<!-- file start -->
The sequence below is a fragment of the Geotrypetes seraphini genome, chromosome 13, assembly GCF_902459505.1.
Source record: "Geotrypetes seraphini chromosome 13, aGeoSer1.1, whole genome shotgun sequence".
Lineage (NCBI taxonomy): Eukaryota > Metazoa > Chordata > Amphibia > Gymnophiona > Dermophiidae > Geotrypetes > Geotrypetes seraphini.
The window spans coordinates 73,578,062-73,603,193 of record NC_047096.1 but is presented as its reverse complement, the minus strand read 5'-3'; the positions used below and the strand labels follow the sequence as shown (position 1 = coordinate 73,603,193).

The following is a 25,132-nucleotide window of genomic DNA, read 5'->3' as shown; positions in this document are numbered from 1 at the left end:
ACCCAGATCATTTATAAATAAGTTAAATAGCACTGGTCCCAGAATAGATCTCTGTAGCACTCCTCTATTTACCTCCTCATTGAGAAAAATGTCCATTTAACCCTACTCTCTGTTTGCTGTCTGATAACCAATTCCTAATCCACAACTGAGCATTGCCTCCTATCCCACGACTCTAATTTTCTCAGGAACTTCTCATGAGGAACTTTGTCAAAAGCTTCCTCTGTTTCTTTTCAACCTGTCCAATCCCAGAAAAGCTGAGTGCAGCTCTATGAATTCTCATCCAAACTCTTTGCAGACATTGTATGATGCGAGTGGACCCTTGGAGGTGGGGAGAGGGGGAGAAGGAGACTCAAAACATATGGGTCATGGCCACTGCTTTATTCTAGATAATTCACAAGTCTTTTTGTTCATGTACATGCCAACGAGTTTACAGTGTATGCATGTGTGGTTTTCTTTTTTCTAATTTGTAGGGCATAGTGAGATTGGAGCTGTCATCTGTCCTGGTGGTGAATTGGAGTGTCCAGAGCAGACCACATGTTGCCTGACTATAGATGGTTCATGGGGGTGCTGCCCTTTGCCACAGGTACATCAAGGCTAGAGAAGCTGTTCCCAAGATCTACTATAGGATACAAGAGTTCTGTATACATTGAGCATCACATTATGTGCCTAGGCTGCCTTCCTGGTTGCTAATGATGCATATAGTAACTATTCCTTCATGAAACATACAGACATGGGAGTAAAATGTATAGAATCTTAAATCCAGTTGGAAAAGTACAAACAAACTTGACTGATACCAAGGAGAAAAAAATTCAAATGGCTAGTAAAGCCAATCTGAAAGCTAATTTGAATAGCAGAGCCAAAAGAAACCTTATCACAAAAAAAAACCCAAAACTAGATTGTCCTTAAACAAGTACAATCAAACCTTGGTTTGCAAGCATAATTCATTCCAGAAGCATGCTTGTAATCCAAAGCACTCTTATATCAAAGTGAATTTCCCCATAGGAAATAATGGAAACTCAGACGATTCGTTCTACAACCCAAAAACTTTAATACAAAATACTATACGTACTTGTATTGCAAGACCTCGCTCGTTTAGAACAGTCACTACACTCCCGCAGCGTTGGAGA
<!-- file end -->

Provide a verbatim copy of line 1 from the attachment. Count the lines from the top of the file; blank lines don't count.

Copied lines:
The sequence below is a fragment of the Geotrypetes seraphini genome, chromosome 13, assembly GCF_902459505.1.